Article Text

Download PDFPDF
Paraneoplastic limbic encephalitis associated with potassium channel antibodies: value of anti-glial nuclear antibodies in identifying the tumour
  1. Luigi Zuliani1,
  2. Albert Saiz1,
  3. Bruno Tavolato2,
  4. Bruno Giometto3,
  5. Angela Vincent4,
  6. Francesc Graus5
  1. 1Service of Neurology, Hospital Clinic, Universitat de Barcelona and Institut d’Investigació Biomèdica August Pi i Sunyer (IDIBAPS), Barcelona, Spain
  2. 2Department of Neuroscience (2 Neurologic Clinic), University of Padua, Padua, Italy
  3. 3Service of Neurology, Treviso, Italy
  4. 4Neurosciences Group, Weatherall Institute of Molecular Medicine, University of Oxford, John Radcliffe Hospital, Oxford, UK
  5. 5Service of Neurology, Hospital Clinic, Universitat de Barcelona and Institut d’Investigació Biomèdica August Pi i Sunyer (IDIBAPS), Barcelona, Spain
  1. Correspondence to:
 Dr L Zuliani
 Department of Neuroscience (2 Neurologic Clinic), University of Padua, Ospedale San’Antonio Via Facciolati 71, Padova 35127, Italy; luigi.zuliani{at}

Statistics from

Request Permissions

If you wish to reuse any or all of this article please use the link below which will take you to the Copyright Clearance Center’s RightsLink service. You will be able to get a quick price and instant permission to reuse the content in many different ways.

Limbic encephalitis is characterised by subacute development of short-term memory loss, seizures, confusion and psychiatric features.1 Paraneoplastic limbic encephalitis is generally associated with small cell lung cancer (SCLC), and around 50% of patients harbour Hu, CV2/CRMP5 or amphiphysin antibodies.1 Recently, antibodies against voltage-gated potassium channels (VGKC-abs) were identified as a new marker of a non-paraneoplastic, immunotherapy-responsive form of limbic encephalitis.2,3 However, the presence of VGKC-ab does not exclude a paraneoplastic cause of limbic encephalitis.1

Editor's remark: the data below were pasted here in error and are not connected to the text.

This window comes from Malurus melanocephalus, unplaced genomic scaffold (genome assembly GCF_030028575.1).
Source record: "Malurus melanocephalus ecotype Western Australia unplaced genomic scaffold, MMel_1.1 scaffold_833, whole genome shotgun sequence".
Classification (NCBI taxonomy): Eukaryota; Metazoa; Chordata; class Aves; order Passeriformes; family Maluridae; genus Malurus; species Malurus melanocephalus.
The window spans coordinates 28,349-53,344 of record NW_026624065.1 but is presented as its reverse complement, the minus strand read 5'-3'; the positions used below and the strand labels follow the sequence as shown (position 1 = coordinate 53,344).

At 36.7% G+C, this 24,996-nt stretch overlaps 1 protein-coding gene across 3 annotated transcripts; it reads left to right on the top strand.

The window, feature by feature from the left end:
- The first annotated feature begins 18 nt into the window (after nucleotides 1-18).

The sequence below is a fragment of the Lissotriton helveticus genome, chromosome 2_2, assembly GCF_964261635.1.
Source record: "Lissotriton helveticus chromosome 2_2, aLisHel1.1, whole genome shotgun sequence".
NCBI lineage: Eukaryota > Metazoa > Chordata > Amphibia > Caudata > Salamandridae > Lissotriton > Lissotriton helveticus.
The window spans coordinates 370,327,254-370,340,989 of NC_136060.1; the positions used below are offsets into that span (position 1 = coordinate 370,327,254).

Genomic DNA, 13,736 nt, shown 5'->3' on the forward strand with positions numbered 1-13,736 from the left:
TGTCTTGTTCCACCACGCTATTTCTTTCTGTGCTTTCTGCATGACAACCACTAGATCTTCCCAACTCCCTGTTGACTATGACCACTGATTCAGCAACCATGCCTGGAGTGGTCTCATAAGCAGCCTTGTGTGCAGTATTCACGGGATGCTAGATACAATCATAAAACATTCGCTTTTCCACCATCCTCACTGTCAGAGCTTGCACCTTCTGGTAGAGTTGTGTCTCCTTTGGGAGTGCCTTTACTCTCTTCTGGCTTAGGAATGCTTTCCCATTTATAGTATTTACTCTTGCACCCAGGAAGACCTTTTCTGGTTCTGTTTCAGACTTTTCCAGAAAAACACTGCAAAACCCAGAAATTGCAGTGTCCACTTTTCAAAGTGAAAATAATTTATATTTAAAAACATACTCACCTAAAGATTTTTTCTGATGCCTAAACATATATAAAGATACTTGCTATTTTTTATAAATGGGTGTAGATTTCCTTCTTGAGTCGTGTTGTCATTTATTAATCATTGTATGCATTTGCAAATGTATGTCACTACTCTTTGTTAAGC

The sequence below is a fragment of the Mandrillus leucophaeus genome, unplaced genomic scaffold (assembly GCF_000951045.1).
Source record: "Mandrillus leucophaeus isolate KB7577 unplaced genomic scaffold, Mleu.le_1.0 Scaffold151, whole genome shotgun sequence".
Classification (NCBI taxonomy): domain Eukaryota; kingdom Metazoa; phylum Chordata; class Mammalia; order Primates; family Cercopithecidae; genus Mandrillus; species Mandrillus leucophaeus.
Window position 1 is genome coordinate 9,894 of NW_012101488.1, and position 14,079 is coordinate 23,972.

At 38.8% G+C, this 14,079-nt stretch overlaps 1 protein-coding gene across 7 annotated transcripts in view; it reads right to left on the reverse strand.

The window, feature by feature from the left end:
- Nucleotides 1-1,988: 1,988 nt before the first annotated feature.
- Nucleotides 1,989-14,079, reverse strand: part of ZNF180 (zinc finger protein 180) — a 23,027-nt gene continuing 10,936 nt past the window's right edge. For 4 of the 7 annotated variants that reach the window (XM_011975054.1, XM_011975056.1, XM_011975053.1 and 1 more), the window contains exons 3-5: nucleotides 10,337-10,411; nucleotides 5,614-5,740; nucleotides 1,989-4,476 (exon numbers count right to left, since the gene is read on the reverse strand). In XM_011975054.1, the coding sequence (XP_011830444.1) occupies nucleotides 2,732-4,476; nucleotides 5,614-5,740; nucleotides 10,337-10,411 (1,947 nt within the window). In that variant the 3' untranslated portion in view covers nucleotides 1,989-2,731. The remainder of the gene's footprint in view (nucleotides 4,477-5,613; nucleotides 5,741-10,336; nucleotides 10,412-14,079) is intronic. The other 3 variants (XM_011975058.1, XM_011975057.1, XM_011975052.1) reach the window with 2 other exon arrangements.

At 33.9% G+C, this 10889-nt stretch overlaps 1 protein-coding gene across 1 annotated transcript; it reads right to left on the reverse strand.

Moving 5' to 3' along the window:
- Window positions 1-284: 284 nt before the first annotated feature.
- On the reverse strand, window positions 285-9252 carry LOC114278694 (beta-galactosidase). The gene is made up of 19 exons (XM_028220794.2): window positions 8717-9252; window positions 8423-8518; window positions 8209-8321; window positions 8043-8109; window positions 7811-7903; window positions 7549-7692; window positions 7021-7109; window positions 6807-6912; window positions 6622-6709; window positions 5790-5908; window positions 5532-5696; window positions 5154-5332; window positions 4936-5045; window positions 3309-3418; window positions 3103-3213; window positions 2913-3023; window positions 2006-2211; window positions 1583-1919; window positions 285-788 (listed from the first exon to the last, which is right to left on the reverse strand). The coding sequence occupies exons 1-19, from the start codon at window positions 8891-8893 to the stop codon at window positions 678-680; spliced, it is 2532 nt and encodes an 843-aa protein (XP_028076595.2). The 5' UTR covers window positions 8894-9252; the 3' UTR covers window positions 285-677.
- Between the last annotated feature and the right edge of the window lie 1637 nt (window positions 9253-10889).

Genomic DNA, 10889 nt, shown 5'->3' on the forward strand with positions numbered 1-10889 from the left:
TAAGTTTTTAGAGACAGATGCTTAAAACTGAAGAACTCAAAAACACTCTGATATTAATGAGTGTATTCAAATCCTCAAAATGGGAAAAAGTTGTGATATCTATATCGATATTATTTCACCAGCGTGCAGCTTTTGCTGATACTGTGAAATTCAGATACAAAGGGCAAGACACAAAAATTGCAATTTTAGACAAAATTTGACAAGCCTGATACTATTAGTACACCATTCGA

We described previously a new antibody called anti-glial nuclear antibody (AGNA), a marker of SCLC shown to be closely associated with paraneoplastic Lambert–Eaton myasthenic syndrome (LEMS).4 Here we report on two patients with paraneoplastic limbic encephalitis associated with SCLC and VGKC-ab who also presented AGNA.


The presence of AGNA was assessed by immunohistochemistry on frozen sections of paraformaldehyde-fixed rat cerebellum in nine patients with limbic encephalitis and SCLC with (n = 2) or without (n = 7) VGKC-ab, and in seven patients with non-paraneoplastic limbic encephalitis and VGKC-ab. To confirm AGNA reactivity, an immunohistochemical competition assay was performed as described previously.4 VGKC-abs were detected by radioimmunoprecipitation (cutoff value: 100 pmol/l).2

Case reports

A middle-aged man was admitted to hospital with a 2-week history of behavioural changes and generalised seizures. A neurological examination showed short-term memory loss, confusion and aphasia. Electroencephalography showed slowing in the left temporal lobe. Magnetic resonance …

View Full Text


  • Funding: L Z is a recipient of a fellowship grant of the European Neurological Society. This study was supported in part by grant PI030028 from the Fondo de Investigaciones Sanitarias, Madrid, Spain (to FG).

  • Competing interests: None.